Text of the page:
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NOTE: The studies we will review are tagged with citation numbers like this: 
If you “click” on that red number, you will be transported to the actual study.
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Stress ~ The Silent Killer
Hans Selye, M.D., PhD first posited the relationship between stress and disease in 1936.
He went on to conduct the first clinical studies on “stress” and “stressors” during the 1950s. The term stress included everything, from prolonged food deprivation to a good exercise workout; by "stress," Selye was not simply referring to “nervous stress”; he also included all “nonspecific responses of the body to any demand”.
His work led to the discovery that steroid hormones, originating from the adrenal cortex, played a crucial role in the stress response. He also introduced the first classification system for the steroids produced by various organs, and that system is still in use today, 70 years later.
A more comprehensive analysis of his career is available online.
The Stress Response
Selye proposed that the human response to stress, which he termed the “general adaptation syndrome”, involved four distinct stages. This complex neurohormonal model revealed that over-activation of the pituitary and adrenal glands are associated with the onset of many chronic diseases, including hypertension
 , peptic ulcers
, renal (kidney) disease
, arthritis, asthma, and cancer.
This is how the body responds to stress:
The first phase is the alarm reaction, where the nervous system and the adrenal glands provide an almost instantaneous response to a stressor (or threat), by initiating the “fight or flight” response.
The second or resistance phase occurs when stressors persists for several days. During this phase, the body attempts to normalize hormonal response.
The third, or tissue response phase, happened when the body can’t extinguish the stress response. This leads to adrenal gland hypertrophy (enlargement)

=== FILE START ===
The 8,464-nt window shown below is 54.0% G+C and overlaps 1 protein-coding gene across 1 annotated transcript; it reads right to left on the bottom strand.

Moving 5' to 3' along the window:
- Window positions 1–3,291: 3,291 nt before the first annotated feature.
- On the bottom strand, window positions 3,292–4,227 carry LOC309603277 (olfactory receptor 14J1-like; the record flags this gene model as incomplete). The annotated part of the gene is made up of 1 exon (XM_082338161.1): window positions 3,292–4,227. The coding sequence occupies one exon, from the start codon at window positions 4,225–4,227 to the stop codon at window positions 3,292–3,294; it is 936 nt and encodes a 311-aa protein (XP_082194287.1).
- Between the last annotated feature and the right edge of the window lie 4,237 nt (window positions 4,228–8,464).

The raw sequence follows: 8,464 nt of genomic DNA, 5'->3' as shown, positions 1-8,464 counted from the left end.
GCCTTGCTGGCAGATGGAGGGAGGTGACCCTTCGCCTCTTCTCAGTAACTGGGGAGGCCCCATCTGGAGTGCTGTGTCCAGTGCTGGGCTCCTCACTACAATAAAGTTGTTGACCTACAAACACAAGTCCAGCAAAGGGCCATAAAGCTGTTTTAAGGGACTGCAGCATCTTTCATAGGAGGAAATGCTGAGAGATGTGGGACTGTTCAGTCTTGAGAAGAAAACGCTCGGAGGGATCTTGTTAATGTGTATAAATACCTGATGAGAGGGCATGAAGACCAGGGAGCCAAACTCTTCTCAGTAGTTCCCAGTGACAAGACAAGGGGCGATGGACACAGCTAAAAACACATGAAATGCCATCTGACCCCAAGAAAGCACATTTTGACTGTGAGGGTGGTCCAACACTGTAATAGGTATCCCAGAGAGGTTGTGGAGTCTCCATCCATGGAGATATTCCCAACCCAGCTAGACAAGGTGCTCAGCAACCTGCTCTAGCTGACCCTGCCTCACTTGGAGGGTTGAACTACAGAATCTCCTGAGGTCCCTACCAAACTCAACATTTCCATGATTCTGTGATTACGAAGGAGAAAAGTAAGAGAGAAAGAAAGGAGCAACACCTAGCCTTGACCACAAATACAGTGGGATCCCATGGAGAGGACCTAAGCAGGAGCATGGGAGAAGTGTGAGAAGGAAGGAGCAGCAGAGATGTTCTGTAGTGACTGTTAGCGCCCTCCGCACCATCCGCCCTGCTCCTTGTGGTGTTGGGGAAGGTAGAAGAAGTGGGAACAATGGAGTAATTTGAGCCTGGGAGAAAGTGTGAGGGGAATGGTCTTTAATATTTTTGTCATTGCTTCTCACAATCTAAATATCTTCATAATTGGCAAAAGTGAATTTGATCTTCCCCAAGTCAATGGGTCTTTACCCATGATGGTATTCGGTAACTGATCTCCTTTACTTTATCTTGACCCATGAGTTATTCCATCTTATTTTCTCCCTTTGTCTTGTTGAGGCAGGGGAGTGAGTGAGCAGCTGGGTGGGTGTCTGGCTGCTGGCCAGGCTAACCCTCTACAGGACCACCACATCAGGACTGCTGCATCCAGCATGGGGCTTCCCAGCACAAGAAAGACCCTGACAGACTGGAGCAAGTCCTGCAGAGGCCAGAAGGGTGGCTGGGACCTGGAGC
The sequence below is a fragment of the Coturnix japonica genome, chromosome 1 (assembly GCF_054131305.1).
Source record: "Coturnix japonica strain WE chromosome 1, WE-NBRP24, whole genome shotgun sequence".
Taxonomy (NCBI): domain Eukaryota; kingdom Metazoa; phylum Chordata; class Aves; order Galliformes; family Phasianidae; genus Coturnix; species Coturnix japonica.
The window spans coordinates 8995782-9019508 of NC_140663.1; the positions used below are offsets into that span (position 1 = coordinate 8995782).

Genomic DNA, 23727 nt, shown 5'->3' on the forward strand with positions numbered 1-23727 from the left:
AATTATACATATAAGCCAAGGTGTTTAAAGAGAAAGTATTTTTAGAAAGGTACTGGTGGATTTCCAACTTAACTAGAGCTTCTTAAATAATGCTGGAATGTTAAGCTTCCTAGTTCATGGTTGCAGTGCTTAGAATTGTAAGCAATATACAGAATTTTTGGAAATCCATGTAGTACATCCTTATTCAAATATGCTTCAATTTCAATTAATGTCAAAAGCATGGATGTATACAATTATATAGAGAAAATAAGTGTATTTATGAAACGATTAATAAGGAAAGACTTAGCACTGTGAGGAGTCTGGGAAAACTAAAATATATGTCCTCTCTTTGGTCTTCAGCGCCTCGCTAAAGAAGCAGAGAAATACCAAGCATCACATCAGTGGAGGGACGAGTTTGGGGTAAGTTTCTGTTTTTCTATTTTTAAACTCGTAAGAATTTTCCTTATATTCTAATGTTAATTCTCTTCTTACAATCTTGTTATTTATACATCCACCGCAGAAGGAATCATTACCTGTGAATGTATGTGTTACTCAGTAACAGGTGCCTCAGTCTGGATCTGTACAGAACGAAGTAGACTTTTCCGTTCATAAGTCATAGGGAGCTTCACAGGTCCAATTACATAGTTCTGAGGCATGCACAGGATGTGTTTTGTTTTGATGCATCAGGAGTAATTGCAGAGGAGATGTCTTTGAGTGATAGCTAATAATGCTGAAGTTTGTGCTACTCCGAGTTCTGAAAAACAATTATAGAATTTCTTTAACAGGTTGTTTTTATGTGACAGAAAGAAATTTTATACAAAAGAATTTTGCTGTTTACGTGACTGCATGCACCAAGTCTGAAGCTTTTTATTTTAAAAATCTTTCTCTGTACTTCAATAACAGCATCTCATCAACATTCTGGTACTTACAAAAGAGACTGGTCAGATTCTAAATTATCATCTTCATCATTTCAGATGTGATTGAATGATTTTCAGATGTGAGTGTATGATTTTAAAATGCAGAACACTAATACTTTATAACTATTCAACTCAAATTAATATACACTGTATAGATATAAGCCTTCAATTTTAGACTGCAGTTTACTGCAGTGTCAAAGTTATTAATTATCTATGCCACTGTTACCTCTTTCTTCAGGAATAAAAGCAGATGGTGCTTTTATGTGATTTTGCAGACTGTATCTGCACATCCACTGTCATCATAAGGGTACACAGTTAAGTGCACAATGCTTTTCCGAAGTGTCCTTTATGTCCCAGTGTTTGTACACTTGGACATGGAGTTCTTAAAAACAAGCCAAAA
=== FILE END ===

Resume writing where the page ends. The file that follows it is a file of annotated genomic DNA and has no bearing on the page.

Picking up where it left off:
decline in gastrointestinal function
, and thymus gland
and lymphoid atrophy.
If stress remains protracted, the body enters the exhaustion phase, where we lose the physiologic ability to adapt to stress. In this final stage, our health begins to deteriorate and illness begins to develop.
“Stress is the trash of modern life. |
We all generate it.
But if we don’t dispose of it properly,
it will pile up and overtake our lives.”
-- Dr. Nina Radcliff, M.D.
One recent study
measured how stress anxiety impacts the health outcomes in a group of 1,000 San Franciscans with pre-existing, but stable coronary heart disease (CHD). These individuals were tracked over a 6 year period.
Three hundred seventy-one cardiovascular events occurred during the follow-up period. The most remarkable finding of this study (and remember that all these individuals ALREADY had CHD) was that those individuals who were also diagnosed with generalized anxiety disorder (GAD) experienced a 62% higher rate of cardiovascular events. This trend was so dramatic that the authors titled their study: “Scared to death?”
This is pretty strong evidence that stress contributed to reduced cardiovascular health and eventual death.
A recent new study reviewed the job stress of bank employees.